I love self-help books. I am a big believer that we should always work on ourselves because nobody is perfect, ya know? Some books I don't get through a few chapters and others I feel like highlighting the entire dang thing for me to remember it. That happened to me while reading Tim Ferris’ Four Hour Work Week.
Have you heard of it? It isn't a new book, so I was easily able to find it at our local library. It had been mentioned to me earlier but I just didn't get around to reading it until recently. It probably captivated me because I work... well, way more than four hours.
I had my doubts about the book, especially because of the title. Four hours a WEEK? Who does that?! It basically takes me four hours a week to sift through my inbox alone, let alone any other work I do. So I went in with an off-put mindset but was pleasantly surprised that it basically is a time management book. But more than that, it makes you do some self reflection and question the cultural status quo of working a nine-to-five, Monday through Friday. Alriiiight.
Ferris wanted to shave his work week down to only four hours a week because he wanted to travel the world-- something I can relate with. But do I want to not work? No. I like the work I do with The Fins United Initiative, ConCiencia Azul, and my freelance work with Forbes. While I would love to travel the world, I think I'm doing a pretty good job at that (I'm going to two new countries this year and heading to Antarctica at the end of 2019, woo hoo).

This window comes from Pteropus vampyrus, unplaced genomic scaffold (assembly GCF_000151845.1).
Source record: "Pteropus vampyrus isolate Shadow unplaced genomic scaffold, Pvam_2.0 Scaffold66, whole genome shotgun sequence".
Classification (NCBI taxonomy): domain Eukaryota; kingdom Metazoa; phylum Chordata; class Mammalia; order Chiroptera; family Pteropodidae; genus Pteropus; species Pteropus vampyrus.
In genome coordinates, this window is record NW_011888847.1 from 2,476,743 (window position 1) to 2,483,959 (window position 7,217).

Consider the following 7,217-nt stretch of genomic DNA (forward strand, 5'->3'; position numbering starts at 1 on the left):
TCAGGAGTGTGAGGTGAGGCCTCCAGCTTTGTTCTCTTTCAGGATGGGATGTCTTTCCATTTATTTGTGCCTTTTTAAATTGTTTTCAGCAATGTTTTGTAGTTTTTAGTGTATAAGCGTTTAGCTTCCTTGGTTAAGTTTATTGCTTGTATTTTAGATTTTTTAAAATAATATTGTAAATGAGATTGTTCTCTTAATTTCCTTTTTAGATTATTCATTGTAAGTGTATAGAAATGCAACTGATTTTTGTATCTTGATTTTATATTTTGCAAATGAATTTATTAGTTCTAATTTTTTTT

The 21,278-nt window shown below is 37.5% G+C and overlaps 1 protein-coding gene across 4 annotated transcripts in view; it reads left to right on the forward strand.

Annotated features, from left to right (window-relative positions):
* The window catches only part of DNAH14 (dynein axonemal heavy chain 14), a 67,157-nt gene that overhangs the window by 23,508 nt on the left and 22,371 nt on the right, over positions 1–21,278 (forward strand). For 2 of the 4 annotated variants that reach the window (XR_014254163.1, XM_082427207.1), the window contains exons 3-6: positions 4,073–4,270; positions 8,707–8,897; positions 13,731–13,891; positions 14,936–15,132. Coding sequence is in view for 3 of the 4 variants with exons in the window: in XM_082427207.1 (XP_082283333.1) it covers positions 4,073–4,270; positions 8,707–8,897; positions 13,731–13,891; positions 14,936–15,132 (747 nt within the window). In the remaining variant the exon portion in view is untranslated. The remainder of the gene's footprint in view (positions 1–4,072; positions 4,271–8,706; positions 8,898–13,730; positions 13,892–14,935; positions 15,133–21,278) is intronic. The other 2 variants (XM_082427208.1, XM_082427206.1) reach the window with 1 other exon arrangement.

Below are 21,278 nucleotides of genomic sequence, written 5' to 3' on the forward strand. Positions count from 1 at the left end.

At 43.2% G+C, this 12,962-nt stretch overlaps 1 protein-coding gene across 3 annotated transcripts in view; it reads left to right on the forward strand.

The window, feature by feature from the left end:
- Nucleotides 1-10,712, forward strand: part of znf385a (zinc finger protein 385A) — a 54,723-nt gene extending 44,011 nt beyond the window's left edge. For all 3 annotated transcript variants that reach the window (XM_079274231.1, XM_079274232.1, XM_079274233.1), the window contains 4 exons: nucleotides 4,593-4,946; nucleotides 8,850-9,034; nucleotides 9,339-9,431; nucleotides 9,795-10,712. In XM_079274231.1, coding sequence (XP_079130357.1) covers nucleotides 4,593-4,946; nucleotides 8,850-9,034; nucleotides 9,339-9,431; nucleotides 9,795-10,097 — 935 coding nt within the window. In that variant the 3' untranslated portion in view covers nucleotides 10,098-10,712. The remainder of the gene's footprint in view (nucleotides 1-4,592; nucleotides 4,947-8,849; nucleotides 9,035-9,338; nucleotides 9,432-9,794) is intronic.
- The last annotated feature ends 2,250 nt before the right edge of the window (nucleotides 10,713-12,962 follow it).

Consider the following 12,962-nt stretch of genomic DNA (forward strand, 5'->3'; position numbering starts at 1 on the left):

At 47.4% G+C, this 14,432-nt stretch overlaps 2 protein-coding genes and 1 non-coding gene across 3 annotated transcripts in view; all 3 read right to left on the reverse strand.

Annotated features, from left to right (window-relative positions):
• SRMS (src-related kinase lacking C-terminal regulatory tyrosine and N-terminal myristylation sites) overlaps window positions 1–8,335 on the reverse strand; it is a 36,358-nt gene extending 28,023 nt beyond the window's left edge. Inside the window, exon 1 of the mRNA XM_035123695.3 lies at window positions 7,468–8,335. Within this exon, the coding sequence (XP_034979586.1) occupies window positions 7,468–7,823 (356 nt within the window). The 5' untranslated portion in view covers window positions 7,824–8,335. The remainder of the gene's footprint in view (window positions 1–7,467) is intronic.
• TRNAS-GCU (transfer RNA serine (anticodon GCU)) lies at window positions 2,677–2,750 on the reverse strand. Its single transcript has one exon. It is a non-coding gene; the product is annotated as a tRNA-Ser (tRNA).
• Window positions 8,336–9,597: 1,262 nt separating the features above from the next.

While we have different life goals, I still left with some good advice I will try to apply to my life. Here are some of the biggest take-away's...
Pareto’s Law or the 80/20 Principle
One thing I found interesting was this 80/20 "law." Oh sure, I heard about the whole 80/20 thing before... but, like, for food in regards to healthy vs unhealthy food. The book discusses an economist, Pareto, who studied income distribution and uncovered that 80% of the wealth and income in the world, was produced and possessed by 20% of the population (well, that clearly isn't the case anymore LOL). But the idea can be applied to life, Ferris says-- 80% of our output results from 20% of our input (effort and time). When I sit down and think about it... yeah, some of that is true for parts of my life (e.g. I take a day to upload and schedule photos for TFUI's Instagram and that lasts me a whole month).
Ferris kept this 80/20 law in mind and asked himself the following questions:
Bottom line, it is supposed to make you take a hard look at your life and your job –to find what your 80s are and your 20s... they can be either negatives and positives. Then, once identified, either trim away or... well, indulge!
Mistakes to Avoid
Have you read the book before? What do you think?
Hi, I'm Melissa! I'm a girl obsessed with macaroni & cheese, puppies, and eco-friendly products. Welcome.
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